Being Welsh it is not surprising that my mother had a good voice; the whole Jones family could sing and an abundance of musical ability was clear to see. Of course Grandfather Jones knew this and was proud of it, encouraging them all to display their talents. Often they would sing together in perfect choral harmony, but only for themselves. There was some pleasure derived from this though mostly it was in the privacy of their own home that they displayed their talents. They enjoyed their love of music together but they were too shy and retiring in character to share it with others, or to perform in public. Much of the music they sang was religious, and though religion did very little to help them or improve their lives, it did at least allow them the pleasure it brought with it. Like all Welsh people their greatest joy was in song, they had music in their souls, and in their hearts. As a boy I heard the Jones family sing, and the feeling and emotion that they expressed, the sweetness and the harmony, was magic to my ears. Music is one of the gifts I have to thank my mother for. At the age of sixteen my mother’s voice was clear and true; she sang at the chapel regularly, and was expected to be a lead voice when religious works were performed for the congregation. For once in his life granddad Jones let pride overcome his sense of Victorian decorum, and shy or not, ruled that Mary should share her voice with others. Of course his word was law and if he so instructed it had to be done. She was painfully shy and without the insistence of her father it is certain that Mary would never have performed in public. Others also insisted that her fine voice must be heard, and it was decided that she should represent their Primitive Methodist chapel at the Eisteddfod in Llangollen. A favourite was the challenging 'Handel's Messiah' so it was a solo from this work that my mother performed.
This was my mother, artistic and naturally talented. She received no formal training in either music or in general education, but some that heard her recognised what might have been had accomplished had she had the confidence. With the right guidance and encouragement my mother might have done much with her voice, but there was no one in her life to help her. Another aspect of this artistic nature was also put to some use, though again was it was never developed to the extent that it surely could have been. This was her ability to draw and paint, and like many other young women who lived in and around the Potteries, she became a free hand paintress in the pottery industry. She was very good at it and enjoyed it very much, working for a number of years at one of the pot banks at Fenton. Some years after the period of which I speak I can recall watching her take all the plain china out of the cupboard, and with a children's box of water colours, decorate it all with the most attractive patterns and designs, mostly flower arrangements. It always seemed such a pity that when she had finished her beautiful creations the dishes were washed and put away for daily use.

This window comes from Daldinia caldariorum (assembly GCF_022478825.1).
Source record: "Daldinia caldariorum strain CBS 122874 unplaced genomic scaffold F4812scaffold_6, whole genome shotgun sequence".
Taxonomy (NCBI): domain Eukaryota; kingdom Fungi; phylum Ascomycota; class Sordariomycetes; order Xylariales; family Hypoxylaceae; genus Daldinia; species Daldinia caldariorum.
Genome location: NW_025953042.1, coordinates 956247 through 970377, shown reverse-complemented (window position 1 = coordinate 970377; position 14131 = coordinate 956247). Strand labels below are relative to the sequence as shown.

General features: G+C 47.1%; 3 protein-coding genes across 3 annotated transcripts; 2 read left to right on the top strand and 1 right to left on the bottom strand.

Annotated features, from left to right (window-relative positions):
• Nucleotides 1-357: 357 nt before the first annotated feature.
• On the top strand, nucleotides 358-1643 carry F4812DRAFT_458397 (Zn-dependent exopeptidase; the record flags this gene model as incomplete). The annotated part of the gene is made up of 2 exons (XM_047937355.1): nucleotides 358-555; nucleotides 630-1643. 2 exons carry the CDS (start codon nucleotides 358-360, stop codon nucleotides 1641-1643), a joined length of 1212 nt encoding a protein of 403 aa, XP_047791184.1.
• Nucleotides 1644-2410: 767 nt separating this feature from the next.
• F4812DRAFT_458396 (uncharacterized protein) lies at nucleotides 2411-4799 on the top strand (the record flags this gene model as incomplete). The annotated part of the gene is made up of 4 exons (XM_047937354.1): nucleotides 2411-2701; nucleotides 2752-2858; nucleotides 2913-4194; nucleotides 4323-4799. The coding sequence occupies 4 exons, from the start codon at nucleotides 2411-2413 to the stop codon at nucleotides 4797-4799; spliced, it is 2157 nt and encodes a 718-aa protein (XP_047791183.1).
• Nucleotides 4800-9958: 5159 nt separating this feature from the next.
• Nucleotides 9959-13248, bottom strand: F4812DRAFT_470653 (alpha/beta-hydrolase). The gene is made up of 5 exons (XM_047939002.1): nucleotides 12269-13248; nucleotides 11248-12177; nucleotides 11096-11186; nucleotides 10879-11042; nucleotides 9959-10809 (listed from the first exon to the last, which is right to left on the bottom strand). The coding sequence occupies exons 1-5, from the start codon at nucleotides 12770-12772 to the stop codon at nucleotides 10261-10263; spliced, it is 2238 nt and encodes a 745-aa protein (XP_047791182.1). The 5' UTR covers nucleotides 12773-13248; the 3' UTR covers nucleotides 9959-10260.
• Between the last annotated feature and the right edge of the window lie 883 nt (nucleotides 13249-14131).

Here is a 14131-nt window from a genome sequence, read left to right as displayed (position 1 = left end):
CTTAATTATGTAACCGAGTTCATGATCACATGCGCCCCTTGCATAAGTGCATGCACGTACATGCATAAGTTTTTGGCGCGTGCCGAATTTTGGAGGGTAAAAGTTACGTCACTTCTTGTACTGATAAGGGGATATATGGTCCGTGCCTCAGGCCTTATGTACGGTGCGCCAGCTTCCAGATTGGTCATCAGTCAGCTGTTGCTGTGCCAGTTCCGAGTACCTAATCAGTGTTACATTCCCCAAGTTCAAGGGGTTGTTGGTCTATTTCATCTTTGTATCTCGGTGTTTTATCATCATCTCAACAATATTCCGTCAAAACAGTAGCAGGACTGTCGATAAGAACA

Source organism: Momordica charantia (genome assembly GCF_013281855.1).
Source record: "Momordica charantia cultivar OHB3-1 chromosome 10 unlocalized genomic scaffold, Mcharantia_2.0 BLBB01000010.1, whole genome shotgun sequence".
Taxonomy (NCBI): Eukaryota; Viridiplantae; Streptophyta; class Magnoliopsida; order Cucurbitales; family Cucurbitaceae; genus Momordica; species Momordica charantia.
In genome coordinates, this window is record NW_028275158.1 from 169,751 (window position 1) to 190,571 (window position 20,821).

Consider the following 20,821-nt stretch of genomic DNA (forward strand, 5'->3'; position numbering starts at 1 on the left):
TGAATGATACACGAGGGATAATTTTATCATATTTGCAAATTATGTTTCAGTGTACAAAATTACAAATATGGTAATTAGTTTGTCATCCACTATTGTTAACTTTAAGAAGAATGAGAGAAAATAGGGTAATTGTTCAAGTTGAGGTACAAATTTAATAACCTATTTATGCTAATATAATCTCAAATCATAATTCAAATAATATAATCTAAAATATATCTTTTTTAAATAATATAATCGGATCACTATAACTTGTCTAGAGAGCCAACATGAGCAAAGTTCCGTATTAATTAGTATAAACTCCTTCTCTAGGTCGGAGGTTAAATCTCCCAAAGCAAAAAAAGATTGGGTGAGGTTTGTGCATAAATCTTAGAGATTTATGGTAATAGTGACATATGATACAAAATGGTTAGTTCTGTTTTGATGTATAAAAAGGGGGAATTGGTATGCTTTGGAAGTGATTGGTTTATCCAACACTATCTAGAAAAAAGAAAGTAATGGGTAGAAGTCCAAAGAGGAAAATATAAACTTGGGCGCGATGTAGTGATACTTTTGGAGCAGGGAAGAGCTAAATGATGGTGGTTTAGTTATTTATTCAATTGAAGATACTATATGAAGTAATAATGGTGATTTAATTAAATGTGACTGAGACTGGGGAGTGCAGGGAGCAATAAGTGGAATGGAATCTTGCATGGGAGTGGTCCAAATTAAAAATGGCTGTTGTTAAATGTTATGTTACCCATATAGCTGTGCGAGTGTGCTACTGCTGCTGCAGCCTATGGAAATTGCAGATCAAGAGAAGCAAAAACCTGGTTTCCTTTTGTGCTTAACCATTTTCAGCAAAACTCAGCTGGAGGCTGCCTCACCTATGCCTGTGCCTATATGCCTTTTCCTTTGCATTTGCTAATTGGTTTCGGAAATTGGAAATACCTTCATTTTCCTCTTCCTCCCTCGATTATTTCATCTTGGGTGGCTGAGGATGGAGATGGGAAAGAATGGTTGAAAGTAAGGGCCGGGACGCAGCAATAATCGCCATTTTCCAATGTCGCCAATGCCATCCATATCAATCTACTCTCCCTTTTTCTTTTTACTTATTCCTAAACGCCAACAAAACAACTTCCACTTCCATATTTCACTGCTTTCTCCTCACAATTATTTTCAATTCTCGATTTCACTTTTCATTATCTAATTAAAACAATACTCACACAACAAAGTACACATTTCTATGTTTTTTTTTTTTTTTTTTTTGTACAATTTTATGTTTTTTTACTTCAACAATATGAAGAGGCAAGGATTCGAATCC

For my mother and for the majority of women of her generation it was accepted that they lived in a world that belonged to men. Generally speaking they were happy for it to be that way; it would be some years before their opinions were to change. My mother had no interest in the practical things of life, and gave no thought to the importance of education and the need to develop opportunities. Such things had no significance for her, and those that knew her liked her as she was, and had no wish to see her change. She had a natural good breeding, a charm and dignity, which was admired by many that knew her. Few would have disagreed with the view that she was a lady in every sense of the word. She was a wonderful and loving mother, but like my father she was not a perfect parent. The life she led had failed to provide a suitable environment for complete development, and sadly she was to pass this inadequacy on to her children. We were to suffer from the same shortcomings, but the blame was not hers, it was the way she was made, and the insensitivity of the society in which we lived did not help. I have tried to describe the world into which I was born, and I have outlined the circumstances which were to influence and shape my life. With this picture clear we can now proceed with the story; a story which is not unique, but I would submit, is worth the telling. Would it be reasonable for me to claim that I tell my story not just for myself, but for all those who have suffered from ‘The slings and arrows of outrageous fortune’, as Shakespeare put it.